Walmart, a leader in supply chain innovation with more than four decades of experience over chief competitor Amazon, is still challenged to meet consumer demand, according to David Guggina, senior vice president of innovation and automation at Walmart U.S.
He said Walmart continues to innovate within its supply chain and transportation segments and store operations.
“We are reshaping work for our associates [employees] like in our next generation fulfillment centers that use technology to increase efficiency, reduce friction and allow for faster delivery times to stores,” Guggina said during a presentation at the Plug & Play Expo event held in Bentonville on April 26.
He said Walmart is working toward a fully automated supply chain that includes robotics and scanners in warehouses to handle repetitive tasks like palletizing shipments bound for stores and accurately counting inbound and outbound inventory.
Guggina said Walmart also uses Mobius, a tech innovation built in-house. Mobius is a digital clone of the supply chain that allows Walmart to simulate the movement of goods through each leg of the journey. He said Walmart could test technology applications with the digital clone without disrupting the supply chain. He said it’s been a great tool to help Walmart better deploy capital toward supply chain efficiency.
Guggina said smart pallets allow for faster shelf restocking, which helps with on-shelf availability, which was challenged amid the lengthy pandemic. An example of that, in some cases, is bolt-on technology like robotic arms that quickly unload trailers and load packages on conveyors where high-resolution scanners keep track of inventory sent downstream. The sophisticated pallet system is loaded entirely by robots that layer cases by aisle and department for a more accessible breakdown when the store receives it.
He said the results of many ongoing supply chain innovations are designed to serve customers better. Grocery fulfillment centers are also highly automated with robotics and technology that can withstand low cold-chain temperatures. The automation allows for faster delivery times to stores, increasing the freshness window. Guggina also spoke about a partnership with Platform Science that resulted in new transparency and connectivity tools for its 12,000 truck drivers. The tech application helps drivers with scheduling and communication while on the road.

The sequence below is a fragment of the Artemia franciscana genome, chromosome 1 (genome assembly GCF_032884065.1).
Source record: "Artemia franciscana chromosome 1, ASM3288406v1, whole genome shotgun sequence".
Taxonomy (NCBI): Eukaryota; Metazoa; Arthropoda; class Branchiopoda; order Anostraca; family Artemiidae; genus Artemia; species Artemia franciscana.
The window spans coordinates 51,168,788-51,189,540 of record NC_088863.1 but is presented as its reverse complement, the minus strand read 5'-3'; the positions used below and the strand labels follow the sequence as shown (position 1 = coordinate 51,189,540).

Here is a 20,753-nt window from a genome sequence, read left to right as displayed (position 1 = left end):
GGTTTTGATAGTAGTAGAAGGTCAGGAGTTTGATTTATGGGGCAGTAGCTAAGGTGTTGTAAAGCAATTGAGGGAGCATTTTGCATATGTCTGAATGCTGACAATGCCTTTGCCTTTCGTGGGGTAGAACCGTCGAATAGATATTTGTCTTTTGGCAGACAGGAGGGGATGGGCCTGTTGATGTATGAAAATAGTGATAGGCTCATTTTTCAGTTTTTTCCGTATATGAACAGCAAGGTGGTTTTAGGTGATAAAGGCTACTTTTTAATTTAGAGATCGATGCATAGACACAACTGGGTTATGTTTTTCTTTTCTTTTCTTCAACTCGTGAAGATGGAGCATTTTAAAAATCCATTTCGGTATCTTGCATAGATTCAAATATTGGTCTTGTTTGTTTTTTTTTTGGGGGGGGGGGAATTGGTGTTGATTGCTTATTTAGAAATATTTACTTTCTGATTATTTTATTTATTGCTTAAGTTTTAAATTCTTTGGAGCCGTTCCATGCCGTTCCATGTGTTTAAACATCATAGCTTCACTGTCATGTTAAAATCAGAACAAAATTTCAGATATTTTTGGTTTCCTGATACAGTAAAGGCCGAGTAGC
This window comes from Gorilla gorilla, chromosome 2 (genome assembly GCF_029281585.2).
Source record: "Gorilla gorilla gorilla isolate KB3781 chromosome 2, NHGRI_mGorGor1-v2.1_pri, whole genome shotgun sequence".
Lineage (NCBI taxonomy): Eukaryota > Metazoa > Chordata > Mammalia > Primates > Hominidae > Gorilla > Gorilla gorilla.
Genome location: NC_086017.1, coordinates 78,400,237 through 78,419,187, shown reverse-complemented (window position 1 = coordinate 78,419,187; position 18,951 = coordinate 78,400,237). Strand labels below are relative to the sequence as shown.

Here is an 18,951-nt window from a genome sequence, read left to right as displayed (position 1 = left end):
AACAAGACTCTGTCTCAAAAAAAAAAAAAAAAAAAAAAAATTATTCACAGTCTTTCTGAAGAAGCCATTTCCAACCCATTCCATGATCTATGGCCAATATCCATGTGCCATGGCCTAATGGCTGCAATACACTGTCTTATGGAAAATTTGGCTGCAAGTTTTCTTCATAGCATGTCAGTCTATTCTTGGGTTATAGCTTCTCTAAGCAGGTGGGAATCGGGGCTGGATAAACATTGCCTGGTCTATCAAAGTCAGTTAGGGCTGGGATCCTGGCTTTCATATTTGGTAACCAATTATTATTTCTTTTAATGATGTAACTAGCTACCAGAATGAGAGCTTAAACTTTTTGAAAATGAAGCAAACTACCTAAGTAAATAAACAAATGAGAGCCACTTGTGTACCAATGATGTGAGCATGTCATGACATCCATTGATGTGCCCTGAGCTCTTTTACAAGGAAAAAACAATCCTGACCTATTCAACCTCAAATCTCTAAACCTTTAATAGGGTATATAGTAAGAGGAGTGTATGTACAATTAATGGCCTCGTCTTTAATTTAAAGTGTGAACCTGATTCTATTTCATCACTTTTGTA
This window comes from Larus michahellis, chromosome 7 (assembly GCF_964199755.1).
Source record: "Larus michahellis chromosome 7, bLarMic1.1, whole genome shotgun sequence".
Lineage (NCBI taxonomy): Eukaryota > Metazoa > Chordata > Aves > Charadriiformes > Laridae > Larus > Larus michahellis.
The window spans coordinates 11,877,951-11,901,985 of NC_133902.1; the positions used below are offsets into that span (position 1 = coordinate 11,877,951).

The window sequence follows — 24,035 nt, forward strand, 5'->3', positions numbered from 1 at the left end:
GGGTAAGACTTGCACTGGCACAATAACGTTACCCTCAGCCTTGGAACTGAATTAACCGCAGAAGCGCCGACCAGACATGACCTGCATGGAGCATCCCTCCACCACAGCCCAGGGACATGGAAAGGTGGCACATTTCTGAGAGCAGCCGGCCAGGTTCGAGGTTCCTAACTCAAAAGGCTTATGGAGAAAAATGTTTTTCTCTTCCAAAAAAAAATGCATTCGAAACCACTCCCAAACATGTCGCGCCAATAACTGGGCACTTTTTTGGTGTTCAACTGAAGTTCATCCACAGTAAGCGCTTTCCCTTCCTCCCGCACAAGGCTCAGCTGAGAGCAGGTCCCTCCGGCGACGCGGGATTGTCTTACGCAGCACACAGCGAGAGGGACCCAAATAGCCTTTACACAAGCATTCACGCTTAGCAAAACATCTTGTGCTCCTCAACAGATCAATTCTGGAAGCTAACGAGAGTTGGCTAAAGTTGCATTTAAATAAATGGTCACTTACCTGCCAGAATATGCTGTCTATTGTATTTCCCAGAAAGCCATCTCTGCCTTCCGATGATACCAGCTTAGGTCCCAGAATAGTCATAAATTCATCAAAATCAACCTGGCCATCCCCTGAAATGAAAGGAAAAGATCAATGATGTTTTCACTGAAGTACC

“We are solving some incredibly big problems, and we cannot solve them alone,” Guggina said.
Jake Fields, the co-founder of San Diego-based tech/fleet management startup Platform Science, said his path crossed with Walmart three years ago. He opted to stop by a Plug & Play event held at Crystal Bridges Museum of American Art in the spring of 2019. Plug & Play is a venture capital firm based in Silicon Valley, with an office in Bentonville that focuses on funding and accelerating startups in the supply chain, sustainability and health. Fields said he had been at another event in Alabama the day before and stopped in Bentonville to pitch at the Plug & Play in 2019.
He discussed his technology that links truck drivers to their home bases, delivery routes, weather and other pertinent information, then left the building and headed toward the airport. Before reaching the airport, his phone rang. A Plug and Play representative was on the other end and told him Walmart wanted a meeting to discuss the technology further.
“I turned around and met with Joe Metzger, head of supply chain at Walmart, who had been in the room and heard my pitch,” Fields said. “He said Walmart was looking for this technology with its driver fleet. The company had started working on the tech application, and Platform Science could help them finish it quickly.”
Fields said Platform Science had already signed on with trucking firm Schneider National to use the technology that gives drivers first-hand visibility on what their day looks like. Scott Donahue, vice president of innovation and automation at Walmart U.S., said the retailer wanted to provide drivers with a better experience. More visibility was needed into the location of approximately 12,000 truckers at any given time. A significant need was to let stores know what time to expect their truck delivery each day to schedule staff accordingly.
Donahue said Walmart has started on the application but needed some help to deploy it across its vast network. He said that by working with Fields, Walmart was able to deploy its application on Platform Science’s infrastructure.
“Because they were a small and scrappy startup, they allowed us to customize and work with them on the project. We had direct access to the CEO, and they were able to pivot quickly when needed,” Donahue said.
Walmart rolled out the technology to its 12,000 private truck drivers and 65 locations simultaneously in the pilot last year. The benefits have been exponential as he said the net promoter score (satisfaction rating) among drivers rose from 20 to 95 once the technology was fully deployed. He said the driver experience is improved, and stores now know precisely when their truck will arrive so they can schedule staff. That ensures that fresh produce flows from the back door onto the shelf promptly.
The technology partnership with Platform Science has been so successful that Walmart is now expanding it to every load moved for the retailer — 50,000 shipments a day through various carrier partners. Donahue said the partnership with Platform Science continues to grow, and Walmart can also benefit from future lessons learned and best-in-class practices shared by the partners.
According to the company’s last earnings report, Walmart’s bulk of capital spending is tied to supply chain innovations, roughly $17 billion this year, focusing on automation and customer-facing initiatives and technology.